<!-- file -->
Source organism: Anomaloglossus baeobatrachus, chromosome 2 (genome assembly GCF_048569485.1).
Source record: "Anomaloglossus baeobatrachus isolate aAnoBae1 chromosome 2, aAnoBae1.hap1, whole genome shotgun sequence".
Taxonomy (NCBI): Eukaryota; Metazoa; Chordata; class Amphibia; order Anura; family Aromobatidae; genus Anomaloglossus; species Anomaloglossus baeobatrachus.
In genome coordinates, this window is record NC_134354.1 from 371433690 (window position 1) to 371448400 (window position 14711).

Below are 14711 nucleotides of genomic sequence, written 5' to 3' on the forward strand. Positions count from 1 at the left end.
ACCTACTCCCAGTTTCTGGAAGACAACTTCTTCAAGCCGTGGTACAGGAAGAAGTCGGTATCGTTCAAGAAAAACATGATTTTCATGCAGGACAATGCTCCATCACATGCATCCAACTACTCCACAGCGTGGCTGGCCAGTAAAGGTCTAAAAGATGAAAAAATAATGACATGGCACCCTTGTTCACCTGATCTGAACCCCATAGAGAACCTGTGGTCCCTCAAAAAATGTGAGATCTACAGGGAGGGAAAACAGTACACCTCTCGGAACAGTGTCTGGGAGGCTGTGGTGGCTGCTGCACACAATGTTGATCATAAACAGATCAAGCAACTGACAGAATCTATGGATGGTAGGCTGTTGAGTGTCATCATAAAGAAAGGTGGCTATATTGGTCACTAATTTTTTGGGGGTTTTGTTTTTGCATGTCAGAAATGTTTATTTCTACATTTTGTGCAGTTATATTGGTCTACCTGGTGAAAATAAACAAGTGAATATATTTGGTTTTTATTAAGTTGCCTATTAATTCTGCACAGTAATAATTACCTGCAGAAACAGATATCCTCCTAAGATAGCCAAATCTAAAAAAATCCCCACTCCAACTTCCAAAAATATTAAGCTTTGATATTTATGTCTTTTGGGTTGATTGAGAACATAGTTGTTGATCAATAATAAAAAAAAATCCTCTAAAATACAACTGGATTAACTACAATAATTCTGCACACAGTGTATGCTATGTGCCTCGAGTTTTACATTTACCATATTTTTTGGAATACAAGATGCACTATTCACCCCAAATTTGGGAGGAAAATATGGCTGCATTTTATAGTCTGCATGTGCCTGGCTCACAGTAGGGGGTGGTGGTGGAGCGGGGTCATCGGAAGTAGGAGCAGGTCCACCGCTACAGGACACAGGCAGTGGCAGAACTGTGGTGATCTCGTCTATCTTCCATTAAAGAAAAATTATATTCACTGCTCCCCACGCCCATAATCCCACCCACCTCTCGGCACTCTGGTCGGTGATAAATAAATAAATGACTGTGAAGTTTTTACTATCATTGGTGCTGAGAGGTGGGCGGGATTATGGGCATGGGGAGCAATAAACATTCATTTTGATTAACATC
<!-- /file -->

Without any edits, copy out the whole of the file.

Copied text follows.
Source organism: Anomaloglossus baeobatrachus, chromosome 2 (genome assembly GCF_048569485.1).
Source record: "Anomaloglossus baeobatrachus isolate aAnoBae1 chromosome 2, aAnoBae1.hap1, whole genome shotgun sequence".
Taxonomy (NCBI): Eukaryota; Metazoa; Chordata; class Amphibia; order Anura; family Aromobatidae; genus Anomaloglossus; species Anomaloglossus baeobatrachus.
In genome coordinates, this window is record NC_134354.1 from 371433690 (window position 1) to 371448400 (window position 14711).

Below are 14711 nucleotides of genomic sequence, written 5' to 3' on the forward strand. Positions count from 1 at the left end.
ACCTACTCCCAGTTTCTGGAAGACAACTTCTTCAAGCCGTGGTACAGGAAGAAGTCGGTATCGTTCAAGAAAAACATGATTTTCATGCAGGACAATGCTCCATCACATGCATCCAACTACTCCACAGCGTGGCTGGCCAGTAAAGGTCTAAAAGATGAAAAAATAATGACATGGCACCCTTGTTCACCTGATCTGAACCCCATAGAGAACCTGTGGTCCCTCAAAAAATGTGAGATCTACAGGGAGGGAAAACAGTACACCTCTCGGAACAGTGTCTGGGAGGCTGTGGTGGCTGCTGCACACAATGTTGATCATAAACAGATCAAGCAACTGACAGAATCTATGGATGGTAGGCTGTTGAGTGTCATCATAAAGAAAGGTGGCTATATTGGTCACTAATTTTTTGGGGGTTTTGTTTTTGCATGTCAGAAATGTTTATTTCTACATTTTGTGCAGTTATATTGGTCTACCTGGTGAAAATAAACAAGTGAATATATTTGGTTTTTATTAAGTTGCCTATTAATTCTGCACAGTAATAATTACCTGCAGAAACAGATATCCTCCTAAGATAGCCAAATCTAAAAAAATCCCCACTCCAACTTCCAAAAATATTAAGCTTTGATATTTATGTCTTTTGGGTTGATTGAGAACATAGTTGTTGATCAATAATAAAAAAAAATCCTCTAAAATACAACTGGATTAACTACAATAATTCTGCACACAGTGTATGCTATGTGCCTCGAGTTTTACATTTACCATATTTTTTGGAATACAAGATGCACTATTCACCCCAAATTTGGGAGGAAAATATGGCTGCATTTTATAGTCTGCATGTGCCTGGCTCACAGTAGGGGGTGGTGGTGGAGCGGGGTCATCGGAAGTAGGAGCAGGTCCACCGCTACAGGACACAGGCAGTGGCAGAACTGTGGTGATCTCGTCTATCTTCCATTAAAGAAAAATTATATTCACTGCTCCCCACGCCCATAATCCCACCCACCTCTCGGCACTCTGGTCGGTGATAAATAAATAAATGACTGTGAAGTTTTTACTATCATTGGTGCTGAGAGGTGGGCGGGATTATGGGCATGGGGAGCAATAAACATTCATTTTGATTAACATC